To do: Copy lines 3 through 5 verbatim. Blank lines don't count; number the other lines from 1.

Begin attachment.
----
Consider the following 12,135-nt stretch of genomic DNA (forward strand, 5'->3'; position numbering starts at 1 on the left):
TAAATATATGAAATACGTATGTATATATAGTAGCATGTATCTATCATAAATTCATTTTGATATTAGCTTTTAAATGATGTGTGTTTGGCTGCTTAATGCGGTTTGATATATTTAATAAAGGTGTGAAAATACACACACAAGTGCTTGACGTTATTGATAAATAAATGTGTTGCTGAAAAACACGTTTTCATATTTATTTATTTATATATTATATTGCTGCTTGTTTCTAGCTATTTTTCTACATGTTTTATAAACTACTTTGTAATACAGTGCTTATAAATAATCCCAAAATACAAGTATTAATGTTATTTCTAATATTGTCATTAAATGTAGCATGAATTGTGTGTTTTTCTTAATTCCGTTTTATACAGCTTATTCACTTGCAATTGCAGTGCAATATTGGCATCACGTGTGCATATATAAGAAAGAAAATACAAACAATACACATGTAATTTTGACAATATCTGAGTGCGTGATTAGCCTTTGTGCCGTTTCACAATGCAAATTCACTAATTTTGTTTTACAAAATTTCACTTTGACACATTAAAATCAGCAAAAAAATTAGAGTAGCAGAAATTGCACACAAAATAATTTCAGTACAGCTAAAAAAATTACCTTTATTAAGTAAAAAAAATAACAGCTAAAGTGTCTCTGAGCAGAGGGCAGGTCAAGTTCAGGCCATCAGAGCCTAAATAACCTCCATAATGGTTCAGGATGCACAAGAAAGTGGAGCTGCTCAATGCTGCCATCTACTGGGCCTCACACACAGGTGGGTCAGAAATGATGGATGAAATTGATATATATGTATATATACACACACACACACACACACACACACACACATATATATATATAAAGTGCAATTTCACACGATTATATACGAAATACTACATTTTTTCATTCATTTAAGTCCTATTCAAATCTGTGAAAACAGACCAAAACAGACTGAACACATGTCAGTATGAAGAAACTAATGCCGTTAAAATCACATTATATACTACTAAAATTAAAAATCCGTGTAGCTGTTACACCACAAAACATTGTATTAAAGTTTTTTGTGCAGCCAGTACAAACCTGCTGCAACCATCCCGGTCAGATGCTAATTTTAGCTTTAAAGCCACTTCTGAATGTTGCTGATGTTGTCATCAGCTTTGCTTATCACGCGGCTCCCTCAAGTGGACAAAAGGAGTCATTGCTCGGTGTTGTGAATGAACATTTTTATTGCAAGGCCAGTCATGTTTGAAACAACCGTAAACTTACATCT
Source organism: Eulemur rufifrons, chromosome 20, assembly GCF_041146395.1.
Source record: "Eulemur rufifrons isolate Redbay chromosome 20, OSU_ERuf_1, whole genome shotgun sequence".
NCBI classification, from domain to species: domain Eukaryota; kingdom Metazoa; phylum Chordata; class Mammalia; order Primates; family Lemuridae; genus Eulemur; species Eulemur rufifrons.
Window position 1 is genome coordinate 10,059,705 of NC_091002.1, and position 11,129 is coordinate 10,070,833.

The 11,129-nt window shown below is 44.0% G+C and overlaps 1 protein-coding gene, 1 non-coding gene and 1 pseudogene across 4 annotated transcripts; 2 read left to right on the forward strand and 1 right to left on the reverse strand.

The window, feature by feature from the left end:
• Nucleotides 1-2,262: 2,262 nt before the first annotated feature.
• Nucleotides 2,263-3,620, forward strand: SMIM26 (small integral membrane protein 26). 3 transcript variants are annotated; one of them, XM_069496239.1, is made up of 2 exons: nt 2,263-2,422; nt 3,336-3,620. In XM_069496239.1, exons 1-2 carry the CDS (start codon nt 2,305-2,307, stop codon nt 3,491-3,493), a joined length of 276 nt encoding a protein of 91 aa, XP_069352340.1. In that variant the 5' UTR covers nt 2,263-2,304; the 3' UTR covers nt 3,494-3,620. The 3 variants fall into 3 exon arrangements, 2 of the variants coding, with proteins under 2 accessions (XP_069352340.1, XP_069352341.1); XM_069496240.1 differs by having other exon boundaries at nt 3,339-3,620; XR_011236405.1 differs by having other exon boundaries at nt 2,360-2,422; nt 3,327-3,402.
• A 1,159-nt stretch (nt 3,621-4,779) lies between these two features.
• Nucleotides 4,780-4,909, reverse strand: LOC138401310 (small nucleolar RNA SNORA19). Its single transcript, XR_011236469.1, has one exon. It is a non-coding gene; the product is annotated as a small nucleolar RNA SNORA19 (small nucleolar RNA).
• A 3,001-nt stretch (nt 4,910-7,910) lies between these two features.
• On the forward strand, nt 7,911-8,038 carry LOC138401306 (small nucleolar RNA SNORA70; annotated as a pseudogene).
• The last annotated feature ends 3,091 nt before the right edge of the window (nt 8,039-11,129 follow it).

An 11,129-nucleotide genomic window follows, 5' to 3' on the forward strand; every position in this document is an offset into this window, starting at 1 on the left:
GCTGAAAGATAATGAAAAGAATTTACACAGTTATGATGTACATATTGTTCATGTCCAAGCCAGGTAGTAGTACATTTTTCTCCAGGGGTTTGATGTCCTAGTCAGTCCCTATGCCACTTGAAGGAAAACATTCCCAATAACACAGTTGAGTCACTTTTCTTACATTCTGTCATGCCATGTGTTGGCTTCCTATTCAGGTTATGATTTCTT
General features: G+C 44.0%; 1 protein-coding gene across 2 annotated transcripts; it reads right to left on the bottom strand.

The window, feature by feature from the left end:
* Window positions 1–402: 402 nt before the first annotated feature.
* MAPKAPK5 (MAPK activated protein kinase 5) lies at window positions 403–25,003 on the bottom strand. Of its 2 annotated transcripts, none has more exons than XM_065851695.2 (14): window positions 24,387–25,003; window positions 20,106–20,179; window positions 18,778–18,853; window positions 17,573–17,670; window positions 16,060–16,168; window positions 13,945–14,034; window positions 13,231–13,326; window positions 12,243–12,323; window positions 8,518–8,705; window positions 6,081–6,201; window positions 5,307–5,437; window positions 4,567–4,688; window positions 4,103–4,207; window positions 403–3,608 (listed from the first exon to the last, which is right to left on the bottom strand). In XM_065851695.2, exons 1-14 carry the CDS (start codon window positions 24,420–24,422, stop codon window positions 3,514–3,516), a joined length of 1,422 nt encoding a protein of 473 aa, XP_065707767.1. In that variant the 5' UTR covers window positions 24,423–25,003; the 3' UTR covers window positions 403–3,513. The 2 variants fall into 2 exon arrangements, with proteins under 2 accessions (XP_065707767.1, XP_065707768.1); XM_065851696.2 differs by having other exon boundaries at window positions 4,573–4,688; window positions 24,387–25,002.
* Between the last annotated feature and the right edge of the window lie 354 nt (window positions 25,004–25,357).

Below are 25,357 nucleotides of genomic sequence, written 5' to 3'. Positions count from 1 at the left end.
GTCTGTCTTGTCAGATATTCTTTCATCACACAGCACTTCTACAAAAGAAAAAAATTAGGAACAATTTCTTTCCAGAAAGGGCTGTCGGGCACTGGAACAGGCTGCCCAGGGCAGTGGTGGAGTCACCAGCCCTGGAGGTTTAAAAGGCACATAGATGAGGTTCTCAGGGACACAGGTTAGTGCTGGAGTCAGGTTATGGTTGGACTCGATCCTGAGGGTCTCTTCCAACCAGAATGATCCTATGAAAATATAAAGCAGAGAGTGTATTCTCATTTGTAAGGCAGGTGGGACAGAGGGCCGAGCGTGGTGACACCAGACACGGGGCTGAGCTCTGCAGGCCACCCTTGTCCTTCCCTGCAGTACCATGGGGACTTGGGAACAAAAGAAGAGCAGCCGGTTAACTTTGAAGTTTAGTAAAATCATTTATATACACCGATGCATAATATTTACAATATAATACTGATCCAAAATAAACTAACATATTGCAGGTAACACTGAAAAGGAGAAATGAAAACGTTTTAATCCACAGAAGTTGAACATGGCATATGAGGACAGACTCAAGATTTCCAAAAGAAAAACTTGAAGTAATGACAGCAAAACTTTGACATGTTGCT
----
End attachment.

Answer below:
Source organism: Eulemur rufifrons, chromosome 20, assembly GCF_041146395.1.
Source record: "Eulemur rufifrons isolate Redbay chromosome 20, OSU_ERuf_1, whole genome shotgun sequence".
NCBI classification, from domain to species: domain Eukaryota; kingdom Metazoa; phylum Chordata; class Mammalia; order Primates; family Lemuridae; genus Eulemur; species Eulemur rufifrons.